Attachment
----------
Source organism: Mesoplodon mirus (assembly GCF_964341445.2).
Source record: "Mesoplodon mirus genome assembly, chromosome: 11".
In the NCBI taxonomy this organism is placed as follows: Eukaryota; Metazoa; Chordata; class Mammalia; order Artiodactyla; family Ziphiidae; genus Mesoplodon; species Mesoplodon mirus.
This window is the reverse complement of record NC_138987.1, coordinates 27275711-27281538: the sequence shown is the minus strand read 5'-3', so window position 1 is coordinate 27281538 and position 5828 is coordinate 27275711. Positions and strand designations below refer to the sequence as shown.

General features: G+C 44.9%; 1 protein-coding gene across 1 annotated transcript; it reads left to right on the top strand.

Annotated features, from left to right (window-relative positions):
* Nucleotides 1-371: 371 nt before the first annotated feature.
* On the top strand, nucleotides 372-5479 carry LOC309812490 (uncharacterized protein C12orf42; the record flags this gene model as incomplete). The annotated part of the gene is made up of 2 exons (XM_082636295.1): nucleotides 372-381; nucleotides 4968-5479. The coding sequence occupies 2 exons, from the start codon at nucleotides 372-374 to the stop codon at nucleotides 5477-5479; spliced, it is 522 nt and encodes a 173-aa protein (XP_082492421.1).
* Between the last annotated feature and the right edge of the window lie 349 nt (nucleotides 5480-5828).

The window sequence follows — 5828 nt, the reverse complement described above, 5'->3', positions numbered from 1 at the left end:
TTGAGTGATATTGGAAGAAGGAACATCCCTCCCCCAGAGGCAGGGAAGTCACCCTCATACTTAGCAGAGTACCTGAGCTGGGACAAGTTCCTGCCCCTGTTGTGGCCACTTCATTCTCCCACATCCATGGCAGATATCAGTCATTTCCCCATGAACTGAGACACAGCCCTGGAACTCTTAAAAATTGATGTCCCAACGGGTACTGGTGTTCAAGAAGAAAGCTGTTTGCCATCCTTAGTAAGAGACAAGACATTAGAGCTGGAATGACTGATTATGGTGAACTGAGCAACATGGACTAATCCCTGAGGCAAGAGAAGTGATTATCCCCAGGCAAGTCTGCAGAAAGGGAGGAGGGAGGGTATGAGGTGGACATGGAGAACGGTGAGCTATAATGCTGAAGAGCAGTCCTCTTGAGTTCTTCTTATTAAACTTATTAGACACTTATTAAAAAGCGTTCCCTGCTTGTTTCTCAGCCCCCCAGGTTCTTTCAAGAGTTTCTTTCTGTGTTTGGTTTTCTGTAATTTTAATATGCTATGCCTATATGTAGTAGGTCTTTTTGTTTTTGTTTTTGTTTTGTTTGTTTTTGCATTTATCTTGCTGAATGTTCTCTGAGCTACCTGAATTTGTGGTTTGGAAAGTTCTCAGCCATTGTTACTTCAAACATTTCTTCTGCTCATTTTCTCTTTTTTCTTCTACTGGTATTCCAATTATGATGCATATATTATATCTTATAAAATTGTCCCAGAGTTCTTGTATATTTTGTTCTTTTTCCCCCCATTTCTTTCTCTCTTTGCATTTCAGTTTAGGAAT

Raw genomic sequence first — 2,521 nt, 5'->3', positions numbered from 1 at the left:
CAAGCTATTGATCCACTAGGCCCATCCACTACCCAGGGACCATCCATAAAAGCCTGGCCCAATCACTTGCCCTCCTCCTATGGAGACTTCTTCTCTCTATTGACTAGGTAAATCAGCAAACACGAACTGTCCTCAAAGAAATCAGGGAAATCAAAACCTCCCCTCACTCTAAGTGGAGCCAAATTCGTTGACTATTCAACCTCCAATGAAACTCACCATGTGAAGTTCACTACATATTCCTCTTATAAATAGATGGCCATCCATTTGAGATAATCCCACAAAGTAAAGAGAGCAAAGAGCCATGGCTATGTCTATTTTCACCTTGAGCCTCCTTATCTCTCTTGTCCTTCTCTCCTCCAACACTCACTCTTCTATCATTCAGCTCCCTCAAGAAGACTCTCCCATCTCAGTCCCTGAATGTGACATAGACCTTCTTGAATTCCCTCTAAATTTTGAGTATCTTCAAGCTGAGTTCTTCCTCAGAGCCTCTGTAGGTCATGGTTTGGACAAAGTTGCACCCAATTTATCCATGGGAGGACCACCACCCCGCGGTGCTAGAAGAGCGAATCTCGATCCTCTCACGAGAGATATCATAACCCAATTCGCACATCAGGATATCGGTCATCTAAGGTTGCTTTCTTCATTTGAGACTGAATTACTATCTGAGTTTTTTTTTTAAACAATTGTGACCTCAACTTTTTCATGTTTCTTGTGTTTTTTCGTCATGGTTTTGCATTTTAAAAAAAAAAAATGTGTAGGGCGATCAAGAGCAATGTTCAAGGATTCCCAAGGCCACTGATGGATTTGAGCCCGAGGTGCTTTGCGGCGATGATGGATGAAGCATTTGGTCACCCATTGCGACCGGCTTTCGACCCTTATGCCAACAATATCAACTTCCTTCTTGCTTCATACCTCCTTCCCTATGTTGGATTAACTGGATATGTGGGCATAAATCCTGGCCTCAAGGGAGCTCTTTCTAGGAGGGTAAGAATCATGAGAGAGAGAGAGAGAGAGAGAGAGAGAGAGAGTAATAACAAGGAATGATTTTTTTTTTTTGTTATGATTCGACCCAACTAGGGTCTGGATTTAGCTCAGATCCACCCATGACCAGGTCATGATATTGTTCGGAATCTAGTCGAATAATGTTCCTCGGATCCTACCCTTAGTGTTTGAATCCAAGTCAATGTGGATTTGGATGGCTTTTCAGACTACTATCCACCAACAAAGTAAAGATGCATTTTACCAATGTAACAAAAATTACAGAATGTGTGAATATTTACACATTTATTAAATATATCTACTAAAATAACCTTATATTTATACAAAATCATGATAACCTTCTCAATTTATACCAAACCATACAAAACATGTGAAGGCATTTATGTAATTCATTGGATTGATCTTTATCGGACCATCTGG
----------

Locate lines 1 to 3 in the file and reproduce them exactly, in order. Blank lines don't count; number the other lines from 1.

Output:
Source organism: Mesoplodon mirus (assembly GCF_964341445.2).
Source record: "Mesoplodon mirus genome assembly, chromosome: 11".
In the NCBI taxonomy this organism is placed as follows: Eukaryota; Metazoa; Chordata; class Mammalia; order Artiodactyla; family Ziphiidae; genus Mesoplodon; species Mesoplodon mirus.